Dr James Owen, Physics - Exoplanet evaporation

Planet evaporation
Dr Owen is studying the atmospheres of distant planets. Picture credit: NASA

Dr James Owen will learn about the atmospheres of planets outside our solar system by building the first global models of exoplanet evaporation.

Planets close to their parent star are vulnerable to evaporation, where UV and X-ray photons heat up their upper atmospheres to close to the escape temperature, causing them to lose mass.

Dr Owen says we currently have a very limited theoretical understanding of how these planets' atmospheres may evolve.

Dr Owen said: "Modern astronomy has truly entered the exoplanet era. We have discovered thousands of planets orbiting other stars and they show a large diversity and the majority are unlike the planets we have in our solar system. One of the goals for the next decade is to use new telescopes to study their atmospheres.

“Since many of the planets are close to their parent star, they are highly irradiated, heating up a planet’s atmosphere causing it to escape into space and ‘evaporate’.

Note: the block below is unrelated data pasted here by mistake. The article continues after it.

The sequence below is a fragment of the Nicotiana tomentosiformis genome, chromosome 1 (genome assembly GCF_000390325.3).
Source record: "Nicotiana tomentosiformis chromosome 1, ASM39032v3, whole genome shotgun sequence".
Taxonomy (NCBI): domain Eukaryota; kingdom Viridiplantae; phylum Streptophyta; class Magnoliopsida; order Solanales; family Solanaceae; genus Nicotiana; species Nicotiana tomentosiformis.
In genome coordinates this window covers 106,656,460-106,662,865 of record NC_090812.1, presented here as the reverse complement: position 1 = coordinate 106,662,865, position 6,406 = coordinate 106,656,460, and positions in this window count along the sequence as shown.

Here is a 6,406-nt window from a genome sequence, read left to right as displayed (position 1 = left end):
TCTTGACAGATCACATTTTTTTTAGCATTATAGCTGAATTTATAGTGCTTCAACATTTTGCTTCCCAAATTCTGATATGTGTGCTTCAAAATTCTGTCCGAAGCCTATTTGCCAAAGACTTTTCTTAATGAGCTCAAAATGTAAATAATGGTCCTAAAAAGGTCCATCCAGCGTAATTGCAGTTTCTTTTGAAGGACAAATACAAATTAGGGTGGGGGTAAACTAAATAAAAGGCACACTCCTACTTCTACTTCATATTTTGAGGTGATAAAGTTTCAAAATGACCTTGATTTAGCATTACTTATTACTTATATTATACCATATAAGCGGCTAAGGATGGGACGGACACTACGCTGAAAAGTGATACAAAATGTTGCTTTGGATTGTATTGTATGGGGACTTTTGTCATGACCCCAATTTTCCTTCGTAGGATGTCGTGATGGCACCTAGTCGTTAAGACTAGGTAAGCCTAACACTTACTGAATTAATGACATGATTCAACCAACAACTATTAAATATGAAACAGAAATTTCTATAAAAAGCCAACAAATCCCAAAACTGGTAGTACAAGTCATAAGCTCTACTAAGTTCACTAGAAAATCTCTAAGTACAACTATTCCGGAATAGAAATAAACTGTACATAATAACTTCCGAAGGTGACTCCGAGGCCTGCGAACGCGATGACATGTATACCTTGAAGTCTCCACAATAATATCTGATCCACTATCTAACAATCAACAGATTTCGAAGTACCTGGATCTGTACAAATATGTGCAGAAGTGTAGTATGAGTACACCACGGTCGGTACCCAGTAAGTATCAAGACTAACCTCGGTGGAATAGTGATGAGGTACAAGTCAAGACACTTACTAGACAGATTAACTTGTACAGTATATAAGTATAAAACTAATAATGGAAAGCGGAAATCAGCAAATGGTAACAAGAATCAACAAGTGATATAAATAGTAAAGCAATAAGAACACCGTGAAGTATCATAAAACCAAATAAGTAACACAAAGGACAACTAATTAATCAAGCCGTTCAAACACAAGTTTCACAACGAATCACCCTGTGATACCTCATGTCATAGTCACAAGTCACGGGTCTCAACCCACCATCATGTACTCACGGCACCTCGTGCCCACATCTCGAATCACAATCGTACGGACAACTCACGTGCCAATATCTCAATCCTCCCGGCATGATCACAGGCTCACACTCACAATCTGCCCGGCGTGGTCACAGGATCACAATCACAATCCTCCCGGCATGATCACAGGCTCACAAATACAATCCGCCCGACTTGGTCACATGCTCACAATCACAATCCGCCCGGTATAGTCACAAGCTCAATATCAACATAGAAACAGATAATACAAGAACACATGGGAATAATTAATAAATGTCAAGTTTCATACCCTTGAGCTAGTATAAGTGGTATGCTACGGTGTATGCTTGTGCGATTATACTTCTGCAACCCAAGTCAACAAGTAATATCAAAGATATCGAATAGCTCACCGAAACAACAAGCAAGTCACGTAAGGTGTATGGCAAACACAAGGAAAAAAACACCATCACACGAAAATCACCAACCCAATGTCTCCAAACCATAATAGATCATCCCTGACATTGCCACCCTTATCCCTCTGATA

"We currently do not understand this process well enough to predict which planets can retain their atmospheres over billion-year timescales and what they'll look like.”

Dr David Labonte, Bioengineering - Insect mechanics

Ant cutting
Dr Labonte is investigating the biomechanics of how ants feed on plants. Picture credit: Dr Sam Fabian

Dr David Labonte – whose grant is worth €2 million –  will investigate the mechanics of how insects, such as leaf-cutter ants, feed on plant material such as leaves and fruit. This work could pave the way for the development of new crop protection strategies.

Dr Labonte – who will be closely collaborating with Dr Severin Dressen at the Zoological Garden in Wuppertal, Germany – said: “Much as you would eat a banana differently from a nut, many insects adjust their feeding strategy when feasting on plants of different mechanical properties.